Cyberterrorism: Swansea University leads expert conference, with NATO support

What is cyberterrorism, and how significant a threat is it? Researchers from Swansea University are hosting experts from around the globe at a major NATO-supported conference on the issue, on 11-12 April.

Swansea University is the home of the Cyberterrorism Project, which brings together researchers from different subjects to look at all sides of this issue, including identifying the threat, and improving ways of tackling it.
The conference features leading researchers on terrorism, cyberterrorism and cybersecurity from the UK, Ireland, Sweden, Italy, Romania, Australia, the US, and beyond, as well as politicians, policymakers, police and experts from industry.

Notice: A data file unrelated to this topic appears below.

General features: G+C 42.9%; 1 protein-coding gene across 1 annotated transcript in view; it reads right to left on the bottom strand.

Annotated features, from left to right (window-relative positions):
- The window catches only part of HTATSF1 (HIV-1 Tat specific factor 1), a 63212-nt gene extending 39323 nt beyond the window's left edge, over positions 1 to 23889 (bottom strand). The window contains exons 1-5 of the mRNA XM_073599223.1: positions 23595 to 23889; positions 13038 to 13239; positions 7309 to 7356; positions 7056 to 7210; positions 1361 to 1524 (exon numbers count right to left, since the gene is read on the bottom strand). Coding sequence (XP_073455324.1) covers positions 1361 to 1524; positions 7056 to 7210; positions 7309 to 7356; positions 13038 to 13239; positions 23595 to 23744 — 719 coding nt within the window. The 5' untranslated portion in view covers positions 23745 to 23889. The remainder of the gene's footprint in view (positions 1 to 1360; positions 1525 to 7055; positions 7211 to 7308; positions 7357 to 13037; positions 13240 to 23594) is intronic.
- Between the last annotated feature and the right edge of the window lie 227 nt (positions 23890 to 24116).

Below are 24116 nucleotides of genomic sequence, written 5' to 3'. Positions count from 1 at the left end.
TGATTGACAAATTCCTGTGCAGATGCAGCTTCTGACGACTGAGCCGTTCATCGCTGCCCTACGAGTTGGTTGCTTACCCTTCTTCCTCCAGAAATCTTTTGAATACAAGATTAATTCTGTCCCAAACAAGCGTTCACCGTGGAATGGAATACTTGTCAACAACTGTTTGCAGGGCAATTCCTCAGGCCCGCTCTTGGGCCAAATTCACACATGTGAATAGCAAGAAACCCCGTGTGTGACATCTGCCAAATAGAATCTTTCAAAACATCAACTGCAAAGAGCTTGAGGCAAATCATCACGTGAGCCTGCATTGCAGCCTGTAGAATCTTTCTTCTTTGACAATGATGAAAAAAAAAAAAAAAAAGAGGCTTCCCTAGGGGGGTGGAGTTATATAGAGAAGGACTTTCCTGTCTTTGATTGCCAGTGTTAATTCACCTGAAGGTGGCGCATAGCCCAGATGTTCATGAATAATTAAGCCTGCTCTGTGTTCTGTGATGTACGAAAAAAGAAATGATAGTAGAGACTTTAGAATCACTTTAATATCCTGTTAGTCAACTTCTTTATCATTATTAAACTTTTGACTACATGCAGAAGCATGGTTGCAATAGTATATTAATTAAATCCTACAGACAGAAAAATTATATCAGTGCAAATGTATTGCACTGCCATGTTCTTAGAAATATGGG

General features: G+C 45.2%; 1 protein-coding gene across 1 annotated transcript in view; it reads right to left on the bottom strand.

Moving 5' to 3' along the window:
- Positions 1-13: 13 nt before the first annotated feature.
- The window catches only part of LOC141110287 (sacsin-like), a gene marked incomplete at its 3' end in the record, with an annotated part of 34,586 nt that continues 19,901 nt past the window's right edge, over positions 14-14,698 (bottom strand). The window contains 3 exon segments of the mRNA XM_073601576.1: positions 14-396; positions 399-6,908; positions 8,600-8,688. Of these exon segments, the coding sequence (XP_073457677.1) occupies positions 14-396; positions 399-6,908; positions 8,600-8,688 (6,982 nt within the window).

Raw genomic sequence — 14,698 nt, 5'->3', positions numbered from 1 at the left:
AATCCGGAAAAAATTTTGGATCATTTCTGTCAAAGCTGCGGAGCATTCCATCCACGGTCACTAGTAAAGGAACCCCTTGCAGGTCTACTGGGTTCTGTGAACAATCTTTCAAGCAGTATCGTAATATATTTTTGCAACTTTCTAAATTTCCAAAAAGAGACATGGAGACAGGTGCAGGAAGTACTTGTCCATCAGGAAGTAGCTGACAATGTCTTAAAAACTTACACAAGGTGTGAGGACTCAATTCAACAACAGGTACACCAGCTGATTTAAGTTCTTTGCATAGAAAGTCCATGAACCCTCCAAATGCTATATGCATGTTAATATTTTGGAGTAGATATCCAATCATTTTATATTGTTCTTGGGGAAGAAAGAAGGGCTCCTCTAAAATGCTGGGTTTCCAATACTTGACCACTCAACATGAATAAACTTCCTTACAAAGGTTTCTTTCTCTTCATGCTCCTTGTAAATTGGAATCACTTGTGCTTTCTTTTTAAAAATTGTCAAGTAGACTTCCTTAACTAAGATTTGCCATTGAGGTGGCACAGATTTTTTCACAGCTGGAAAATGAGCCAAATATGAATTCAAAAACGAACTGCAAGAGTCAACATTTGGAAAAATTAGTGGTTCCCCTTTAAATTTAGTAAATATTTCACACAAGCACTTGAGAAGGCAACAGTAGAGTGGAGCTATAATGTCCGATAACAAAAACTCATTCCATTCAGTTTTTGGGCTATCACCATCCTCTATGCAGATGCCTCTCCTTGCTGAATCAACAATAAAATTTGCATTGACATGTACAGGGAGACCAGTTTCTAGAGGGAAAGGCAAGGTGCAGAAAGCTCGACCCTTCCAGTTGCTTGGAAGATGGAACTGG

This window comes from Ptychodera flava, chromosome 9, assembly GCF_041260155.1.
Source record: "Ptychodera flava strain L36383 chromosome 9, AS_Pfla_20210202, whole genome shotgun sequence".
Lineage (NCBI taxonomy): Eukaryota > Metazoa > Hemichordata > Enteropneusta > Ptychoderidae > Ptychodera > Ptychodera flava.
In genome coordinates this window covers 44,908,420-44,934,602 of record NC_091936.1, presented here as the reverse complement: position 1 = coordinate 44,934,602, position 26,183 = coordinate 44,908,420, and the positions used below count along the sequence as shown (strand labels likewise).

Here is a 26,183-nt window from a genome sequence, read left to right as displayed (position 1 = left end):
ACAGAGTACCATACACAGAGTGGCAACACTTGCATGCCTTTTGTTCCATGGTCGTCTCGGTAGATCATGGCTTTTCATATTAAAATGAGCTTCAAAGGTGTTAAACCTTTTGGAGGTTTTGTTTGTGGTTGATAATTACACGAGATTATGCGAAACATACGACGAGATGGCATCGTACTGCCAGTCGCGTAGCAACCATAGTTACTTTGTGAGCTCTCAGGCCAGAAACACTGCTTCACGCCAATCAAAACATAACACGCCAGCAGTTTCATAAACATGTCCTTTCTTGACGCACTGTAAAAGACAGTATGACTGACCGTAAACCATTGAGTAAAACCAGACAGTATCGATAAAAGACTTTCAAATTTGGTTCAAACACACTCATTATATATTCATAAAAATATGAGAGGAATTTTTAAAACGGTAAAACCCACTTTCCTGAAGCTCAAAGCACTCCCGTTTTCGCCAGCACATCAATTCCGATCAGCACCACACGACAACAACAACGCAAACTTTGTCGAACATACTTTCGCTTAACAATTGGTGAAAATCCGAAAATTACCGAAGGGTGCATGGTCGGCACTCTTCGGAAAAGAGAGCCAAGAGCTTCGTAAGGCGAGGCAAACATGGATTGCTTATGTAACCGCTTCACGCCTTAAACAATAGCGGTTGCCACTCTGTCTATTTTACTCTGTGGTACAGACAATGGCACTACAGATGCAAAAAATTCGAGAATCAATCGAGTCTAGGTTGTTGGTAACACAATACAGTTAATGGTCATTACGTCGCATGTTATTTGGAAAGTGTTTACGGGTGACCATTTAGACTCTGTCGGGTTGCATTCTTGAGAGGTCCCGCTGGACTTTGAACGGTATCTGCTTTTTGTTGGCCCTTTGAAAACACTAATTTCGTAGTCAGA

Dr Lee Jarvis, senior lecturer at Swansea University, and one of the leaders of the Cyberterrorism Project, said:

“We’ll be looking at what - if anything - cyberterrorism is, and how it relates to other forms of terrorism, protest and warfare. What size risk does it pose, and what are the major legal, political and technical challenges we face in tackling it.

To answer questions such as these it is vital that we work closely with colleagues from different disciplines and different countries, and that’s why this gathering of international experts is so important.”

Already the Project team have completed a global survey of expert opinion on cyberterrorism, and they are also currently completing the world’s first database of different definitions of this term.  The results of the conference, which will be published by Springer after the event, will add to this growing body of expertise on the subject.